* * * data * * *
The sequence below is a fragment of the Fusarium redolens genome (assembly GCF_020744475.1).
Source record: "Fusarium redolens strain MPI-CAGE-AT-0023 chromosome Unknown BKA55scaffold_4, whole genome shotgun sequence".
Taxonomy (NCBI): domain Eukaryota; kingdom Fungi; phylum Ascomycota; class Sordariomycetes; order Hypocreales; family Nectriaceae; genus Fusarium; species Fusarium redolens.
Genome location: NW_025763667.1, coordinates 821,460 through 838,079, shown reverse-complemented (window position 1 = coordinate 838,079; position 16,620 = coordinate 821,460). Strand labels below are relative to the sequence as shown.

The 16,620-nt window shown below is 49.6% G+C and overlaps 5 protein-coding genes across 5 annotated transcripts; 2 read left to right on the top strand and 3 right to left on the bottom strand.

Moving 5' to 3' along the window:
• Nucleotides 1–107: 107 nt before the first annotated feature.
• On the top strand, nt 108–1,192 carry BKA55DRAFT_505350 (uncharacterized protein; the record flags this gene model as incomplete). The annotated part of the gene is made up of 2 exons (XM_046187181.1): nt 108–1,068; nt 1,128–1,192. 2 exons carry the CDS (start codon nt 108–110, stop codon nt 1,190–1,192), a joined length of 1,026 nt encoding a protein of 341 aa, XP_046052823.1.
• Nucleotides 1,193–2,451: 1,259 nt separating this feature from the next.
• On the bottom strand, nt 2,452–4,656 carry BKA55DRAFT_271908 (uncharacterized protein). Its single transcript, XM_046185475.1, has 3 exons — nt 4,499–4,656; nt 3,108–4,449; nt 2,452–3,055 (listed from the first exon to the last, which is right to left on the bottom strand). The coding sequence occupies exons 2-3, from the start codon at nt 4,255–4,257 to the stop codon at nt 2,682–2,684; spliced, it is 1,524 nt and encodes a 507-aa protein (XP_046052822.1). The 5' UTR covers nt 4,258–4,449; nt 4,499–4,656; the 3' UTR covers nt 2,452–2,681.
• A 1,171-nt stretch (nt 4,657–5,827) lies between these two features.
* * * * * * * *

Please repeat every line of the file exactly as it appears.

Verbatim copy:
The sequence below is a fragment of the Fusarium redolens genome (assembly GCF_020744475.1).
Source record: "Fusarium redolens strain MPI-CAGE-AT-0023 chromosome Unknown BKA55scaffold_4, whole genome shotgun sequence".
Taxonomy (NCBI): domain Eukaryota; kingdom Fungi; phylum Ascomycota; class Sordariomycetes; order Hypocreales; family Nectriaceae; genus Fusarium; species Fusarium redolens.
Genome location: NW_025763667.1, coordinates 821,460 through 838,079, shown reverse-complemented (window position 1 = coordinate 838,079; position 16,620 = coordinate 821,460). Strand labels below are relative to the sequence as shown.

The 16,620-nt window shown below is 49.6% G+C and overlaps 5 protein-coding genes across 5 annotated transcripts; 2 read left to right on the top strand and 3 right to left on the bottom strand.

Moving 5' to 3' along the window:
• Nucleotides 1–107: 107 nt before the first annotated feature.
• On the top strand, nt 108–1,192 carry BKA55DRAFT_505350 (uncharacterized protein; the record flags this gene model as incomplete). The annotated part of the gene is made up of 2 exons (XM_046187181.1): nt 108–1,068; nt 1,128–1,192. 2 exons carry the CDS (start codon nt 108–110, stop codon nt 1,190–1,192), a joined length of 1,026 nt encoding a protein of 341 aa, XP_046052823.1.
• Nucleotides 1,193–2,451: 1,259 nt separating this feature from the next.
• On the bottom strand, nt 2,452–4,656 carry BKA55DRAFT_271908 (uncharacterized protein). Its single transcript, XM_046185475.1, has 3 exons — nt 4,499–4,656; nt 3,108–4,449; nt 2,452–3,055 (listed from the first exon to the last, which is right to left on the bottom strand). The coding sequence occupies exons 2-3, from the start codon at nt 4,255–4,257 to the stop codon at nt 2,682–2,684; spliced, it is 1,524 nt and encodes a 507-aa protein (XP_046052822.1). The 5' UTR covers nt 4,258–4,449; nt 4,499–4,656; the 3' UTR covers nt 2,452–2,681.
• A 1,171-nt stretch (nt 4,657–5,827) lies between these two features.